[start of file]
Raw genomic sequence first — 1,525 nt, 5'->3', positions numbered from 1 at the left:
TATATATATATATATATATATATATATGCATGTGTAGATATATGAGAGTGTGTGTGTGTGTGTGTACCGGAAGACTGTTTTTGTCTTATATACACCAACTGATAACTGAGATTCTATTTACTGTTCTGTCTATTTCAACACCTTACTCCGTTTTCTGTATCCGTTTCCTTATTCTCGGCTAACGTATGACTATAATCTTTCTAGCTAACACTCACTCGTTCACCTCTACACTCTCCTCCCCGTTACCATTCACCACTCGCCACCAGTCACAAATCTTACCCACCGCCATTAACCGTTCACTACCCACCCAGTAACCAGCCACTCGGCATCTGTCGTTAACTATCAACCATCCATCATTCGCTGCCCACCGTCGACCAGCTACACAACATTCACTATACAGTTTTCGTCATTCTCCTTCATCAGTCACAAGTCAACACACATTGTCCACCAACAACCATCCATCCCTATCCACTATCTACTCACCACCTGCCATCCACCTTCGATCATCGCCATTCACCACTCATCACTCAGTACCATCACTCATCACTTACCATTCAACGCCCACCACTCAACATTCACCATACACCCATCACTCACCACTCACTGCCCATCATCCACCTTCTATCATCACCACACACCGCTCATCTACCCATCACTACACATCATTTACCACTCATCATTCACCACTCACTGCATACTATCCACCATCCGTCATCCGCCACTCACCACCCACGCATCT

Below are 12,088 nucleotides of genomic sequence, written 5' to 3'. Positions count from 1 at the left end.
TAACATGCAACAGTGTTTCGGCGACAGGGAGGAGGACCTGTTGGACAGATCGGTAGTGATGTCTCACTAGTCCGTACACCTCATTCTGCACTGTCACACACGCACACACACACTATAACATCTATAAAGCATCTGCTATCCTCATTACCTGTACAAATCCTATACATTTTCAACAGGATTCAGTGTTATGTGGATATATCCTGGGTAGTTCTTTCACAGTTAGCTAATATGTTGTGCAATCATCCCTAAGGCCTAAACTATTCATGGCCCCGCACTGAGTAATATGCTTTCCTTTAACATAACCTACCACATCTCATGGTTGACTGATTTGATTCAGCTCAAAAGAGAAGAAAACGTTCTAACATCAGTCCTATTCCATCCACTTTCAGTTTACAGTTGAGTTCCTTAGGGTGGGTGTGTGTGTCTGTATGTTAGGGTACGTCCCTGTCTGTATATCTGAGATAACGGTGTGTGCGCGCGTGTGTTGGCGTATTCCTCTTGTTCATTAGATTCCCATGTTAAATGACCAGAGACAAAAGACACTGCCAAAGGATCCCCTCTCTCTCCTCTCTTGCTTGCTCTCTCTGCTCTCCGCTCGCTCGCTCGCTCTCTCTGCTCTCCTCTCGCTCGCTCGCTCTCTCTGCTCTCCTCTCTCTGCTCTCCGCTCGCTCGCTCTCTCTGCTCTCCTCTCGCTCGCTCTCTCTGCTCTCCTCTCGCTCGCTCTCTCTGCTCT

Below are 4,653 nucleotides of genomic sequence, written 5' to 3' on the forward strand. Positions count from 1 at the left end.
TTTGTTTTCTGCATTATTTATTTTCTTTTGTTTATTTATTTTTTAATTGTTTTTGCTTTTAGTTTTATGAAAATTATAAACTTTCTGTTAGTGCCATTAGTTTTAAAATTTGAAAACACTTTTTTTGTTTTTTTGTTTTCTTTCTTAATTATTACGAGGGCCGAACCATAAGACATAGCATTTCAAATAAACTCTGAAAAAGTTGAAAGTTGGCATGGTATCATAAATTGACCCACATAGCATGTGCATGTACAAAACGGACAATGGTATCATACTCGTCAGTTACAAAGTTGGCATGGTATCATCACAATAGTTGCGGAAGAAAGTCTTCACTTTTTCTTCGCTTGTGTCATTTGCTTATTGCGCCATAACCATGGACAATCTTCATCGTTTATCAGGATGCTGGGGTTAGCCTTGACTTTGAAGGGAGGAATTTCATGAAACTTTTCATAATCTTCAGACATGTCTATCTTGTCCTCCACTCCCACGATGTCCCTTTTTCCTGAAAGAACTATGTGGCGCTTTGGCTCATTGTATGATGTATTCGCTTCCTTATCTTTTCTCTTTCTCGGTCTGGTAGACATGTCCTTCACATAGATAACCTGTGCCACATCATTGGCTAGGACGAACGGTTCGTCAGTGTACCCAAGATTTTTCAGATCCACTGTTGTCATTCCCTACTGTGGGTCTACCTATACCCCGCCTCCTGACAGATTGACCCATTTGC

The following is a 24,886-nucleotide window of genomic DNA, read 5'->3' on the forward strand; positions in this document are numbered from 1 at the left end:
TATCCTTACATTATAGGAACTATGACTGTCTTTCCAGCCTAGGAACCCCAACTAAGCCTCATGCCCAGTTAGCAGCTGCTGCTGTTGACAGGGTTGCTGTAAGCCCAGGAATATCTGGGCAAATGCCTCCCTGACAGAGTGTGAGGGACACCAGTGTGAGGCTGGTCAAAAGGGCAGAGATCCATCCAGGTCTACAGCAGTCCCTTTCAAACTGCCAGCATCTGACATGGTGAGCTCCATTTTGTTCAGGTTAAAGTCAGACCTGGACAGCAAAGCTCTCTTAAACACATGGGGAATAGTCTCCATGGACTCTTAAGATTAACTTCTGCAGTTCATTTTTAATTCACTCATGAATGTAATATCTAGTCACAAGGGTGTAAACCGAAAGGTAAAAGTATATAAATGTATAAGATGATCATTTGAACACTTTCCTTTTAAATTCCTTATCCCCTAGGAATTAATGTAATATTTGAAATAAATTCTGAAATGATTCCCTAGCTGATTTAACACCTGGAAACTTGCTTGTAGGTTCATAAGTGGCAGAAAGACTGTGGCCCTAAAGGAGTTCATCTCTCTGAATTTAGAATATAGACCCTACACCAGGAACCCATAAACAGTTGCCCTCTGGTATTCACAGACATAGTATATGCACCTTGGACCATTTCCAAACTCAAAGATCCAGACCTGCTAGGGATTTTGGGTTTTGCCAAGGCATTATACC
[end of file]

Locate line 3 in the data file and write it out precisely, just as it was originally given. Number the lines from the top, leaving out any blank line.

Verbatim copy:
Below are 12,088 nucleotides of genomic sequence, written 5' to 3'. Positions count from 1 at the left end.